For the last 10 years, every private rental property must have an Energy-Performance-Certificate (EPC) rating.  The property is given an energy rating, very similar to those on washing machines and fridges with the rainbow coloured graph, of between A to G (A being the most efficient and G the worst). New legislation comes in to force next spring (2018) for English and Welsh private landlords making it illegal to let a property that does not meet a certain energy rating. After the 1st of April next year, any new tenant moving into a private rented property or an existing tenant renewing their tenancy must have property with an energy performance rating of E or above on the property’s EPC and the new law will apply for all prevailing tenancies in the spring of 2020. After April 2018, if a landlord lets a property in the ‘F’ and ‘G’ ratings (i.e. those properties with the worst energy ratings) Trading Standards could fine the landlord up to £4,000.

Personally, I have grave apprehensions that many Tamworth landlords may be totally unaware that their Tamworth rental properties could fall below these new legal minimum requirements for energy efficiency benchmarks. Whilst some households may require substantial works to get their Tamworth property from an F/G rating to an E rating or above, my experience is most properties may only need some minor work to lift them from illegal to legal. By planning and acting now, it will mitigate the need to find tradespeople in the spring when every other Tamworth landlord will be panicking and paying top dollar for work to comply.

Whilst there is money and effort involved in upgrading the energy efficiency of rental property, a property that is energy efficient will have greater appeal to tenants and other buy-to-let landlords/investors and this will enable you to obtain higher rents and sale price (when you come to sell your investment).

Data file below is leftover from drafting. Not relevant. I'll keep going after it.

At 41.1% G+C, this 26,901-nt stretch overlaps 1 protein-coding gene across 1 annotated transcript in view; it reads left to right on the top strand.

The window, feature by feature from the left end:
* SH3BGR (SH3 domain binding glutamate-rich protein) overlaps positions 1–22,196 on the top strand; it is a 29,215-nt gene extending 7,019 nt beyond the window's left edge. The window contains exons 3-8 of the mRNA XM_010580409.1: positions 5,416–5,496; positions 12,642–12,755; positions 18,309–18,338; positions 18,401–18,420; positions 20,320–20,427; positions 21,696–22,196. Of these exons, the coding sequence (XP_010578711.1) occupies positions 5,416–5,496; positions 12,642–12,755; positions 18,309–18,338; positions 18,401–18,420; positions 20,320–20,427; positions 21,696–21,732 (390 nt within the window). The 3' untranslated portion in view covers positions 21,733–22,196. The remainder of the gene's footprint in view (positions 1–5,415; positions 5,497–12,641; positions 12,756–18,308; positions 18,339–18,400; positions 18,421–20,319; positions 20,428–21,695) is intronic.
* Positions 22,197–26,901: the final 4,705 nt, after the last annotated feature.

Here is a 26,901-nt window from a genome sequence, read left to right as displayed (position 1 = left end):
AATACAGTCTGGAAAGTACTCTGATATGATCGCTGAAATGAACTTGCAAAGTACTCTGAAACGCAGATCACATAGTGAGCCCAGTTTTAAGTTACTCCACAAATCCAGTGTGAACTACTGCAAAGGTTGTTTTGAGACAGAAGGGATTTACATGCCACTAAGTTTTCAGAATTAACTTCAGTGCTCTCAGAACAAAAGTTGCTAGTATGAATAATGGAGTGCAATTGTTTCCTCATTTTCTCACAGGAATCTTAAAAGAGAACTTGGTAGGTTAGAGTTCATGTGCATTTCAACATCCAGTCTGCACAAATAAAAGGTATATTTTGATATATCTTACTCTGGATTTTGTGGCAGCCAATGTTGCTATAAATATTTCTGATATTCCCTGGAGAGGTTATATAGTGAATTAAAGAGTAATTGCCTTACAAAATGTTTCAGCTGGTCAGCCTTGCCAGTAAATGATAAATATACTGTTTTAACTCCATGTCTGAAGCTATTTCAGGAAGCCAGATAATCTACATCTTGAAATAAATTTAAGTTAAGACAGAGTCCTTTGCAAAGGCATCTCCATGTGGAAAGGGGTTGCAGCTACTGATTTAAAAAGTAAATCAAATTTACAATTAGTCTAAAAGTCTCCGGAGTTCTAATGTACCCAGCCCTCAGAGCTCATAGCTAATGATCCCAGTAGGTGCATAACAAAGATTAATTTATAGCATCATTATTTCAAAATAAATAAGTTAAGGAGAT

So, how many properties are there in the area that are F and G rated .. well quite a few in fact. Looking at the whole of the Tamworth Borough Council area, of the 3,476 privately rented properties, there are ..

89 rental properties in the F banding

23 rental properties in the G banding

That means just over one in 31 rental properties in the Tamworth and surrounding area has an Energy Performance Certificate (EPC) rating of F or G. From April next year it will be illegal to rent out those homes rated F and G homes with a new tenancy.

Talking with the Energy Assessors that carry out our EPC’s, they tell me most of a building’s heat is lost through draughty windows/doors or poor insulation in the roof and walls. So why not look at your EPC and see what the assessor suggested to improve the efficiency of your property? I can find the EPC of every rental property in Tamworth, so irrespective of whether you are a client of mine or not, don’t hesitate to contact me via email (or phone) if you need some guidance on finding out the EPC rating or need a trustworthy contractor that can help you out?